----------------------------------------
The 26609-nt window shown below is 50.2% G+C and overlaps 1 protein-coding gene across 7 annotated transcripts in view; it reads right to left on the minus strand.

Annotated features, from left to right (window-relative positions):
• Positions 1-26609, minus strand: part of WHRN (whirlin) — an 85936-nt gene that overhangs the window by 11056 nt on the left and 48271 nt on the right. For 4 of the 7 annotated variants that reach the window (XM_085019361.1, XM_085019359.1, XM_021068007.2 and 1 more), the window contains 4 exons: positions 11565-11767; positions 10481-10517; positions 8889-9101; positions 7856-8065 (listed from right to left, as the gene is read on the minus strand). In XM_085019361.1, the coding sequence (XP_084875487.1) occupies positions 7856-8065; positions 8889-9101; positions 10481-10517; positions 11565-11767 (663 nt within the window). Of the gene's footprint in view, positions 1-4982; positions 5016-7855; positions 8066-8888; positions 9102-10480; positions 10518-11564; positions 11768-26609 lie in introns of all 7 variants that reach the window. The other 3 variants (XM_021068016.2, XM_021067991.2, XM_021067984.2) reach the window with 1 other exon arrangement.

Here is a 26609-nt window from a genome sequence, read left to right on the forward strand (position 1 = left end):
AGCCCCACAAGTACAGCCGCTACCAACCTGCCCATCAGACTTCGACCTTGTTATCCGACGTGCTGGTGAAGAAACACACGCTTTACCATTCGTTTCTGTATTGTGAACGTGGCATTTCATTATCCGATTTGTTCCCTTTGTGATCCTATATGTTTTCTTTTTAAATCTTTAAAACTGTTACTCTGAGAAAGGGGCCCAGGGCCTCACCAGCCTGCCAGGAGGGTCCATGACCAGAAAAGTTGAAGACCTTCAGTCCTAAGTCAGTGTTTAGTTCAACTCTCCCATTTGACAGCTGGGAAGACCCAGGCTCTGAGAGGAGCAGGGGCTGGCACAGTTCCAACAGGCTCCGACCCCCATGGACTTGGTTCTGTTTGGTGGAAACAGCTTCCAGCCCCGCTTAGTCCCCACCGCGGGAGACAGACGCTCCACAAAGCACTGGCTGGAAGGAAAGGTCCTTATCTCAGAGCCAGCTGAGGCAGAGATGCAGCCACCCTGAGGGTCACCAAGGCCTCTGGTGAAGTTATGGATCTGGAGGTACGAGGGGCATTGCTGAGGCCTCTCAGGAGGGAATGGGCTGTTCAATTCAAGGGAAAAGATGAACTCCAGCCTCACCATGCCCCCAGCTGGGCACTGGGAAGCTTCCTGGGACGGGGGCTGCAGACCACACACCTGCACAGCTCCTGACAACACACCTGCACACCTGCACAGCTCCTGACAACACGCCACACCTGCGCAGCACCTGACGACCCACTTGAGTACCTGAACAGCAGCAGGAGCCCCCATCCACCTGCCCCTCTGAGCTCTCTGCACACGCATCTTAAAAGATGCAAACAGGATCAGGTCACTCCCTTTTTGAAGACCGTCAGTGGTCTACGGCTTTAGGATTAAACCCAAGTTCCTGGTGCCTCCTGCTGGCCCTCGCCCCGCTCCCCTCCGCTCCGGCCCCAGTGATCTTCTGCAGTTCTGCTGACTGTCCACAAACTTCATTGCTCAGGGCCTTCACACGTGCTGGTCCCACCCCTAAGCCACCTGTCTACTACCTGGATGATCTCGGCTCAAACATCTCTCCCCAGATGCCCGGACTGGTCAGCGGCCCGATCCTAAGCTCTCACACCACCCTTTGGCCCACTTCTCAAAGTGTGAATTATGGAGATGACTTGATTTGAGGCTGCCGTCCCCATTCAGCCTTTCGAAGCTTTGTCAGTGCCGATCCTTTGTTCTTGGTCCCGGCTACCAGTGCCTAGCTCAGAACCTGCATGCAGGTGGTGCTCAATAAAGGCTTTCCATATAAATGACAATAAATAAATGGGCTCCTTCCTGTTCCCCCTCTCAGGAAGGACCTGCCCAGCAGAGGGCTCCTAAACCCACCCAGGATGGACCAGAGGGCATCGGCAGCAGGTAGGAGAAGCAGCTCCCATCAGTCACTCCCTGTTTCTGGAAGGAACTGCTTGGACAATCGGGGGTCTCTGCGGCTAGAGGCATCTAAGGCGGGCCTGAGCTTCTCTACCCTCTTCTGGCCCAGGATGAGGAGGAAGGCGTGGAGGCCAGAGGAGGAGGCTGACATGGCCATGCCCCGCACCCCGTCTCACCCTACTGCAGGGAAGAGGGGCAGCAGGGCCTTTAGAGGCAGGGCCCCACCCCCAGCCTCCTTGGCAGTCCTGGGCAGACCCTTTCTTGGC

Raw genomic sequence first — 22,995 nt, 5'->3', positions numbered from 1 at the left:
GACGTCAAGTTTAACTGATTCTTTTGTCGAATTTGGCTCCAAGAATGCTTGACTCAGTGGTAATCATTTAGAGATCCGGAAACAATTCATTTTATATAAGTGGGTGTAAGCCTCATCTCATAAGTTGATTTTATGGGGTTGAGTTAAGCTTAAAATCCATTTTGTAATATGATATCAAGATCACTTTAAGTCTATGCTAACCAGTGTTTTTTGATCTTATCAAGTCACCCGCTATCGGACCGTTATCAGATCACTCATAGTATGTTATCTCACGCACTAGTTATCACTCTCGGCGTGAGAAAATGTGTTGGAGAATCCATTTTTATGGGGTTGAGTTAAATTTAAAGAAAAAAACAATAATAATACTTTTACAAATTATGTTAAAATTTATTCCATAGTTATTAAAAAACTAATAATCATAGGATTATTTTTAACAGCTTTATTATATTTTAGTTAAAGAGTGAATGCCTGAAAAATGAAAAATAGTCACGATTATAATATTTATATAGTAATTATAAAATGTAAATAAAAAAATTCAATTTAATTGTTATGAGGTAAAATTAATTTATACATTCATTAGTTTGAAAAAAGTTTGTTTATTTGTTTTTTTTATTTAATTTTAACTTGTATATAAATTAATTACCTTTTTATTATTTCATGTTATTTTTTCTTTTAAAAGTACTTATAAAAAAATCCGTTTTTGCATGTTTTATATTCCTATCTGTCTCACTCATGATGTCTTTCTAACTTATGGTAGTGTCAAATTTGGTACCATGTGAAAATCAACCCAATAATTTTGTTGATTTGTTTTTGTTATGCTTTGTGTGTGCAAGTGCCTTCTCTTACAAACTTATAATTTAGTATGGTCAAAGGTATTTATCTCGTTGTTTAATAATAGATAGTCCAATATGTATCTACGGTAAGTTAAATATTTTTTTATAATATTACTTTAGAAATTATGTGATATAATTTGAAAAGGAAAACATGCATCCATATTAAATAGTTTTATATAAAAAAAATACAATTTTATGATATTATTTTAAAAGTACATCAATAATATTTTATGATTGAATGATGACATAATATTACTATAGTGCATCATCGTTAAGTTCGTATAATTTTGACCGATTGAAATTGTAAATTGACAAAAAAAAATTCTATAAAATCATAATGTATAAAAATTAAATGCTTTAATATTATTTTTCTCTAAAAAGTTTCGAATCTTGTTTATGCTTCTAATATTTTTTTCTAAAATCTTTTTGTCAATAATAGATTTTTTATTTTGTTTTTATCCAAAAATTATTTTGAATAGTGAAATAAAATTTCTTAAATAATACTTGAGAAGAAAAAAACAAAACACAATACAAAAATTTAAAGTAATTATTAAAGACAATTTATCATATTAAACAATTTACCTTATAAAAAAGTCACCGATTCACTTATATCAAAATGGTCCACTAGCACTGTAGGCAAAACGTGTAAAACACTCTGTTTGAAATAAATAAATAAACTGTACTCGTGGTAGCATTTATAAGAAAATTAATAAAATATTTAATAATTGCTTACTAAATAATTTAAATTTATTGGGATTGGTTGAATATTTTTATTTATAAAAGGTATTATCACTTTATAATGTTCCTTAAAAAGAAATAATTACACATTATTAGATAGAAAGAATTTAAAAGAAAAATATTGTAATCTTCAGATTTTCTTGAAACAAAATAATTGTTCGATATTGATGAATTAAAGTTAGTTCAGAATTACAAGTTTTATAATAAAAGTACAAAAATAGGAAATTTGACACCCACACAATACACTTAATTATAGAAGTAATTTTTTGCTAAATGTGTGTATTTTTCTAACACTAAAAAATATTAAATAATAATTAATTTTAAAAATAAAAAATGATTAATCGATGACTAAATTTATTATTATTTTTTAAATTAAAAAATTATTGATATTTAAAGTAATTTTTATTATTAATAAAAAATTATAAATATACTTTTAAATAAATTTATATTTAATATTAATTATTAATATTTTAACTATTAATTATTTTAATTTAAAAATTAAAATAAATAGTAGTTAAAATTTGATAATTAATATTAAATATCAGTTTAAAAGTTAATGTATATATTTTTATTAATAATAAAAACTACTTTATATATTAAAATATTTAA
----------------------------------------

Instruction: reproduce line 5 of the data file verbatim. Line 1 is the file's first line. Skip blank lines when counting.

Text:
AGCCCCACAAGTACAGCCGCTACCAACCTGCCCATCAGACTTCGACCTTGTTATCCGACGTGCTGGTGAAGAAACACACGCTTTACCATTCGTTTCTGTATTGTGAACGTGGCATTTCATTATCCGATTTGTTCCCTTTGTGATCCTATATGTTTTCTTTTTAAATCTTTAAAACTGTTACTCTGAGAAAGGGGCCCAGGGCCTCACCAGCCTGCCAGGAGGGTCCATGACCAGAAAAGTTGAAGACCTTCAGTCCTAAGTCAGTGTTTAGTTCAACTCTCCCATTTGACAGCTGGGAAGACCCAGGCTCTGAGAGGAGCAGGGGCTGGCACAGTTCCAACAGGCTCCGACCCCCATGGACTTGGTTCTGTTTGGTGGAAACAGCTTCCAGCCCCGCTTAGTCCCCACCGCGGGAGACAGACGCTCCACAAAGCACTGGCTGGAAGGAAAGGTCCTTATCTCAGAGCCAGCTGAGGCAGAGATGCAGCCACCCTGAGGGTCACCAAGGCCTCTGGTGAAGTTATGGATCTGGAGGTACGAGGGGCATTGCTGAGGCCTCTCAGGAGGGAATGGGCTGTTCAATTCAAGGGAAAAGATGAACTCCAGCCTCACCATGCCCCCAGCTGGGCACTGGGAAGCTTCCTGGGACGGGGGCTGCAGACCACACACCTGCACAGCTCCTGACAACACACCTGCACACCTGCACAGCTCCTGACAACACGCCACACCTGCGCAGCACCTGACGACCCACTTGAGTACCTGAACAGCAGCAGGAGCCCCCATCCACCTGCCCCTCTGAGCTCTCTGCACACGCATCTTAAAAGATGCAAACAGGATCAGGTCACTCCCTTTTTGAAGACCGTCAGTGGTCTACGGCTTTAGGATTAAACCCAAGTTCCTGGTGCCTCCTGCTGGCCCTCGCCCCGCTCCCCTCCGCTCCGGCCCCAGTGATCTTCTGCAGTTCTGCTGACTGTCCACAAACTTCATTGCTCAGGGCCTTCACACGTGCTGGTCCCACCCCTAAGCCACCTGTCTACTACCTGGATGATCTCGGCTCAAACATCTCTCCCCAGATGCCCGGACTGGTCAGCGGCCCGATCCTAAGCTCTCACACCACCCTTTGGCCCACTTCTCAAAGTGTGAATTATGGAGATGACTTGATTTGAGGCTGCCGTCCCCATTCAGCCTTTCGAAGCTTTGTCAGTGCCGATCCTTTGTTCTTGGTCCCGGCTACCAGTGCCTAGCTCAGAACCTGCATGCAGGTGGTGCTCAATAAAGGCTTTCCATATAAATGACAATAAATAAATGGGCTCCTTCCTGTTCCCCCTCTCAGGAAGGACCTGCCCAGCAGAGGGCTCCTAAACCCACCCAGGATGGACCAGAGGGCATCGGCAGCAGGTAGGAGAAGCAGCTCCCATCAGTCACTCCCTGTTTCTGGAAGGAACTGCTTGGACAATCGGGGGTCTCTGCGGCTAGAGGCATCTAAGGCGGGCCTGAGCTTCTCTACCCTCTTCTGGCCCAGGATGAGGAGGAAGGCGTGGAGGCCAGAGGAGGAGGCTGACATGGCCATGCCCCGCACCCCGTCTCACCCTACTGCAGGGAAGAGGGGCAGCAGGGCCTTTAGAGGCAGGGCCCCACCCCCAGCCTCCTTGGCAGTCCTGGGCAGACCCTTTCTTGGC